National Forum on Literary Arts
To address the shifting literary landscape, in 2014 the Canada Council for the Arts worked with the literary community to create an unprecedented multisectoral and Canada-wide conversation about these changes: a National Forum on Literary Arts. The objectives of the Forum were to galvanize the literary arts community and its stakeholders around a shared vision, and to work on a blueprint for the future. Designed along the lines of a summit conference, the forum featured two days of meetings and discussions intended to work towards a positive vision for the future of Canadian literature. Its purpose was to better understand the ecology and unique challenges of the milieu and to allow the extended community to exchange best practices and ways forward.
The event was organized around four themes: creation, publication/production, dissemination and sustainability. The idea for the Forum arose out of the widely shared observation that the world of literature and publishing is far from immune to the upheavals caused by the current digital age. Neither fully understood nor integrated into the practices of the community, these changes, which are currently taking place to varying degrees, will intensify, making it a good time for the Canada Council and stakeholders to look at the questions raised by the changing dynamics of the Canadian literary milieu. For example: what does an author expect of her publisher today? How is access to books evolving with the technological revolution? How is the democratization of publishing seen? How are reading habits changing?
For more information, please see: http://canadacouncil.ca/writing-and-publishing/national-forum-on-the-literary-arts
In mid-2013, the Canada Council assembled a Partners committee of provincial and territorial funding agencies and a Steering committee of 20 peers from the literary milieu, and hired two consultants to help manage the project. The Partners committee members were selected from the Canadian Public Arts Funders (CPAF) network. Their role was to provide advice and guidance on the Forum and to ensure that a broad range of delegates would participate. The Steering committee was tasked with setting the Forum’s objectives and devising the program, and worked diligently to develop the objectives and prepare the theme documents with the goal of sparking lively discussions at the Forum.
In February of 2014, some 250 people representing various sectors of the industry gathered in Montréal to develop a roadmap to respond to changes in the sector, identify future paths for sustainability and provide tools to adapt to new emerging models. The Forum was a valuable opportunity for participants to share their thoughts, ideas and questions about the future of the literary arts in Canada in stimulating and interactive sessions. There were two speakers, as well as roundtables on the themes of creation, production/publication, dissemination and sustainability.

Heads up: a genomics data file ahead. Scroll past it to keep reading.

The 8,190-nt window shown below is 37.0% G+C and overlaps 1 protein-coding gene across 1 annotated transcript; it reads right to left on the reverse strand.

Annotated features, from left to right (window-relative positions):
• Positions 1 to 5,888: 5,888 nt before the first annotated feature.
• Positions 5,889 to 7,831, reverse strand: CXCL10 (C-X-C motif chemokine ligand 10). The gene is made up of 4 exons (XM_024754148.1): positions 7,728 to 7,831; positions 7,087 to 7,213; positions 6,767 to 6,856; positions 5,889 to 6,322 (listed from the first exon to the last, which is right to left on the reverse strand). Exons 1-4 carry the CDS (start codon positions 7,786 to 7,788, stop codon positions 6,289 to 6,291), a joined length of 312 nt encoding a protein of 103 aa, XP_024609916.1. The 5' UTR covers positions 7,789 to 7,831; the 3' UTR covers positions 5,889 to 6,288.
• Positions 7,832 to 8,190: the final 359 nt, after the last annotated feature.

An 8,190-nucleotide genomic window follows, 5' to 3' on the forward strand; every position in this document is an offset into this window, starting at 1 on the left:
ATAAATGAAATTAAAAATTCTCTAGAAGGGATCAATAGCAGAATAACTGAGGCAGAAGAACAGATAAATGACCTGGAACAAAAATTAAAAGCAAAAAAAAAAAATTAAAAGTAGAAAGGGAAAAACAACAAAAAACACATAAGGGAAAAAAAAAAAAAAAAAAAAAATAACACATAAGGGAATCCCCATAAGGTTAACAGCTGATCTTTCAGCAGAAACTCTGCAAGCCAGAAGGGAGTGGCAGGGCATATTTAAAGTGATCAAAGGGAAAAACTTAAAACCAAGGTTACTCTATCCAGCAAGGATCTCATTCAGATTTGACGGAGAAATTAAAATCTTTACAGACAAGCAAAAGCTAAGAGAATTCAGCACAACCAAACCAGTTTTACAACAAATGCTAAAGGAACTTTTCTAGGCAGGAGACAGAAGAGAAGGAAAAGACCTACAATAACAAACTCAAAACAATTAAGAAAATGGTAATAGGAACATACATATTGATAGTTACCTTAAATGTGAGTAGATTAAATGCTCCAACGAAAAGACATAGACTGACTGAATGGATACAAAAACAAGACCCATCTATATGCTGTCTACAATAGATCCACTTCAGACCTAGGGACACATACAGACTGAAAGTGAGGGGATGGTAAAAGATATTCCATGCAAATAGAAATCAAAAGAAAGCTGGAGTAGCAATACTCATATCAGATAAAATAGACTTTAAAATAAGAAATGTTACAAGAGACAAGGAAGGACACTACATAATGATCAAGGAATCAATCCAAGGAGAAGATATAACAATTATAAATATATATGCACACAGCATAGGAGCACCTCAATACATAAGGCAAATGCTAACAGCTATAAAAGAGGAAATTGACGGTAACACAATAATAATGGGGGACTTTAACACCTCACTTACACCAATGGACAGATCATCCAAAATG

After the Forum, the Canada Council presented its report and developed a plan for continuity and follow-up, so that ideas related to the themes and results can be shared to maintain an ongoing dialogue.
The summary report on the Forum may be accessed here: http://canadacouncil.ca/~/media/files/writing%20and%20publishing/national%20forum%20on%20the%20literary%20arts%20-%20report.pdf
The expected result of the forum is that the literary community will unite around a shared vision and work on a blueprint for the future. The forum was seen as the first step in what is hoped to be an ongoing dialogue on the future.
For information see: http://canadacouncil.ca/~/media/files/writing%20and%20publishing/national%20forum%20on%20the%20literary%20arts%20-%20report.pdf
One of the main recommendations from the Forum was that the community was to continue the dialogue. In addition to some informal regional discussions, a notable follow-up to the National Forum was the Canadian Writers’ Summit, held June 15-19, 2016 in Toronto. This conference was jointly hosted by a cohort of Canadian writer organizations, which are listed at the following address: http://www.canadianwriterssummit.com/english/#/partners/. To continue the discussions from the National Forum, the summit programming included: professional development sessions, keynote talks, pedagogy and policy discussions, scholarly presentations, public lectures, and networking opportunities.
For more information, please see: http://www.canadianwriterssummit.com/english#/about/
The total cost of the National Forum on Literary Arts, not including the expenses for the Steering committee, was $270,488 CAD.